Here is a general summary of the first three of nine Pushes I completed in Phase I. A Push is the part of the trail between major resupplies. A new Push starts when you head out with your pack heavy and the trail most likely a climb out of a gap or town.
Push 1: The Push to Neels Gap and Walasi-Yi Hostel
During this first Push, our spirits were high along with our excitement of starting the Quest. The Push was 31.4 miles and it took us four days.
Day 1 - 5.2 AT miles (9.7 total) - Long Creek Falls camp
Day 2 - 9.2 miles - Devils Kitchen camp
Day 3 - 9.8 miles - Lance Creek camp
Day 4 - 7.2 miles - Neels Gap - Walasi-Yi Hostel
The Quest started out on a pretty nice day. After an awesome breakfast at the Len Foote Hike Inn, we headed out on the Inn trail that led to the Approach Trail, which led to Springer Mountain. Our excitement to start the journey moved us along at a pleasant pace. One of the guests, Debbie, hiked along with us to the summit. We arrived at the summit and marked the true start of the Quest.
The first day, we kept moving along from each of the potential camping spots I had picked from the guide and my research. We wanted to start slow and not risk any overuse injuries. We eventually camped at a established spot near Long Creek Falls. The falls were wonderful and added a nice cooling background noise to our camp. We later heard an interesting story about the Cherokee cutting off the head of a European explorer and throwing it from the top of the falls to prevent any more of the white devils from traveling beyond that point.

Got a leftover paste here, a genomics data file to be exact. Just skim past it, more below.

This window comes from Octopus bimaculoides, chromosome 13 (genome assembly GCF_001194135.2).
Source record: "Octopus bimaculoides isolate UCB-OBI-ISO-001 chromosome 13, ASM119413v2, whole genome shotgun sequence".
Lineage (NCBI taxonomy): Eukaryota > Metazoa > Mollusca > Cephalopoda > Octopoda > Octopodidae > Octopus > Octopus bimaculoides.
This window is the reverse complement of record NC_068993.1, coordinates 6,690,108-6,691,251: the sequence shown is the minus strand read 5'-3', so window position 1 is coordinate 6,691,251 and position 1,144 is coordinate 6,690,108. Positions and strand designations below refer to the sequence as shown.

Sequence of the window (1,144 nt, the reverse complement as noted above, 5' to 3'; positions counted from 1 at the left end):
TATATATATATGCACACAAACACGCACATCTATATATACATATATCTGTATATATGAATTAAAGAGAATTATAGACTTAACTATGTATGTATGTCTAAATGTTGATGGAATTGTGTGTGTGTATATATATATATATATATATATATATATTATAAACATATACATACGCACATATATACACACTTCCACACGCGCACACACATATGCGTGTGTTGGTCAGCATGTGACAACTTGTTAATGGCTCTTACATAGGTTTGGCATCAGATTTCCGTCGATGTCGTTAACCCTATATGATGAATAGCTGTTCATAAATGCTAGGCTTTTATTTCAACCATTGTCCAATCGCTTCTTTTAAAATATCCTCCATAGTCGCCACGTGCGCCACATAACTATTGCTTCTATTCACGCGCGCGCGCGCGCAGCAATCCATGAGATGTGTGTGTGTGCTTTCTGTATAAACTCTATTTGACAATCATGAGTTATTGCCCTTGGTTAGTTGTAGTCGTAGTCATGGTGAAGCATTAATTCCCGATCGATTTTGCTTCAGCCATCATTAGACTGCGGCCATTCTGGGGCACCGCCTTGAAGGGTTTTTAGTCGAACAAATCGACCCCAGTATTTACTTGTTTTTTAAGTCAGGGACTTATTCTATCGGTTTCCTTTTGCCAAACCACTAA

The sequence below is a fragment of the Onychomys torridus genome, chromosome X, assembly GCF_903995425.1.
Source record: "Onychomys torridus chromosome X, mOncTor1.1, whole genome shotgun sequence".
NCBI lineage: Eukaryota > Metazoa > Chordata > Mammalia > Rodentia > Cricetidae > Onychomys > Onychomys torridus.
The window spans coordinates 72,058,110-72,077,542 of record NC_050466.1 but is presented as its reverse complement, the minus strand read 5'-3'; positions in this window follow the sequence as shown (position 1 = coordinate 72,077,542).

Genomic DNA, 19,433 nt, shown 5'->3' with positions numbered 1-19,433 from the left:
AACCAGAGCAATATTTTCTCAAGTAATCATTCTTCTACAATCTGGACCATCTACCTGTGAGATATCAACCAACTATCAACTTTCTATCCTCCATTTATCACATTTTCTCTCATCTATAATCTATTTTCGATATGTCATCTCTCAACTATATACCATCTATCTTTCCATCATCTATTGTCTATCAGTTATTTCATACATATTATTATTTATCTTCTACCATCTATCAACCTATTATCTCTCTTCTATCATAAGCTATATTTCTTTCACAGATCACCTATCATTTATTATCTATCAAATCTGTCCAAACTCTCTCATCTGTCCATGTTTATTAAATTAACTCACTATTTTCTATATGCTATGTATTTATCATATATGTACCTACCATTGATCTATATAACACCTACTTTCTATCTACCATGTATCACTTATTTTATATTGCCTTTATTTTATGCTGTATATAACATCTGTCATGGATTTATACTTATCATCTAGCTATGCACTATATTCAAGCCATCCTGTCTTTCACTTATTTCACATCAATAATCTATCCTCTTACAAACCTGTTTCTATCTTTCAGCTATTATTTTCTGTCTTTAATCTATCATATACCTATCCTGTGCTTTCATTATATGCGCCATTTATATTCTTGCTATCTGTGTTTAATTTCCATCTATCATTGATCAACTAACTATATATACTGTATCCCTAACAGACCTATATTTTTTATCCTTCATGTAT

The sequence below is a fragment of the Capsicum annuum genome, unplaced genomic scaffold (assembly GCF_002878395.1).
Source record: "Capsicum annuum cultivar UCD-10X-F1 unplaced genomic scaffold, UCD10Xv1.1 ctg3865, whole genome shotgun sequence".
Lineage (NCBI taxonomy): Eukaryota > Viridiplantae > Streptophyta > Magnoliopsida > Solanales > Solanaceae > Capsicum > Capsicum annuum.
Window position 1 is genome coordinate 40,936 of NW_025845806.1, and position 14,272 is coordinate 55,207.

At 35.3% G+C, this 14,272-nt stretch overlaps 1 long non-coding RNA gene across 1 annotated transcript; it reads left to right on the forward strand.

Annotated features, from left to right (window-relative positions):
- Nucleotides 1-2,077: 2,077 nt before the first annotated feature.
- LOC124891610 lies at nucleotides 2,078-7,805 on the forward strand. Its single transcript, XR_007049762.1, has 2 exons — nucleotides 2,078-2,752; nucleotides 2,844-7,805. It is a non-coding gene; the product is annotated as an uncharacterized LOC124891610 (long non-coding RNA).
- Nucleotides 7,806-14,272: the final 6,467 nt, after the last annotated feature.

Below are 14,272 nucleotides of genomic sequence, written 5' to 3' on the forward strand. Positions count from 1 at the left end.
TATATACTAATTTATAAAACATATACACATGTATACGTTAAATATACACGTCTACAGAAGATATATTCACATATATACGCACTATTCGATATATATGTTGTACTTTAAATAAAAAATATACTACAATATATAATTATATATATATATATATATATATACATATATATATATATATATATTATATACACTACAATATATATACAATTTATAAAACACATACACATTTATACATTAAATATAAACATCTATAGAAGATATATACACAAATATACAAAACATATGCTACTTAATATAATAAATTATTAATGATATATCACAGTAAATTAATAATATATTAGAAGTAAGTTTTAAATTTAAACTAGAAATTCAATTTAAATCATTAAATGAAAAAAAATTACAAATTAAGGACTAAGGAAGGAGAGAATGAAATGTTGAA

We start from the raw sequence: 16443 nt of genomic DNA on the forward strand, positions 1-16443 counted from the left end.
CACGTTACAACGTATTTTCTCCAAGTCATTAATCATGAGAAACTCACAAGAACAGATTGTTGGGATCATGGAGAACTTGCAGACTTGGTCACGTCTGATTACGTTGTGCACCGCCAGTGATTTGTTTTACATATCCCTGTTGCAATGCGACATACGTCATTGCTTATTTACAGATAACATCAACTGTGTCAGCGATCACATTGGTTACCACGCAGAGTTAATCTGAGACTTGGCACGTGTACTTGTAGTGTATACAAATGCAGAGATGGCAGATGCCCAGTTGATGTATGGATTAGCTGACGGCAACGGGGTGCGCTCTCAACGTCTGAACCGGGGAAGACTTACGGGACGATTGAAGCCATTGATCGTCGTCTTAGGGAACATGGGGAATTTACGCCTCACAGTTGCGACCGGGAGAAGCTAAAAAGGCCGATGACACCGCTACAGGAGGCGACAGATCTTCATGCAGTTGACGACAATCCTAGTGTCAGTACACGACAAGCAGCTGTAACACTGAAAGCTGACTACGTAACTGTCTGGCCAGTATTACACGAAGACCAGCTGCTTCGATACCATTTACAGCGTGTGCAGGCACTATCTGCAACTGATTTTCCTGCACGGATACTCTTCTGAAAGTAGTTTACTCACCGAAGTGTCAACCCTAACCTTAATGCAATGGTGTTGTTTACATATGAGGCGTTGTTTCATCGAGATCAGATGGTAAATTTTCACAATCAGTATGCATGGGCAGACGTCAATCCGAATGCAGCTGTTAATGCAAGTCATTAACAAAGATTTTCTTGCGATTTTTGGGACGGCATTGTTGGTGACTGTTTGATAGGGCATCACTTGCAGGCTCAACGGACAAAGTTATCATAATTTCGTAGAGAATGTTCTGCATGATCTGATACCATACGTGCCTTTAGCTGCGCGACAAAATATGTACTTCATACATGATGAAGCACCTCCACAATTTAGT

On this first Push, I had a bit of Matrix Withdrawal. Our Sprint phones didn't get a lot of signal out in that part of GA, so we were basically disconnected for long stretches of time. We had to get used to not being able to reach out to our kids whenever we wanted to. We finally had some good signal at Woody Gap and I just sat at the picnic table for quite a while, checking email and texting the kids. I needed a Matrix fix. As we continued on through our other Pushes, I became used to being disconnected from the Matrix, but I sure did enjoy those times when I would come out of airplane mode and see bars.
As we took it easy, doing easy 9 mile days, we started seeing other hikers, but for the first two nights, we camped alone. On day three we stopped at the Gooch Mountain Shelter for breakfast and met a few other hikers that we would see for a while. One interesting "hiker" was a clearly very homeless guy who had a cat with him. His name was 90 because when he started his pack weighed 90 lbs. We never saw him (or his cool cat) after that morning.
|90's companion, Ben|
Day two was our first taste of rainy weather. It was also the day we found out that the wind loves to shoot through the gaps up in those mountains. We had planned to have lunch at Cooper Gap and the rain and wind were fierce. We had to set up my tarp, just so we could be somewhat dry during lunch.
|Foggy morning north of Gooch Gap on Day 3|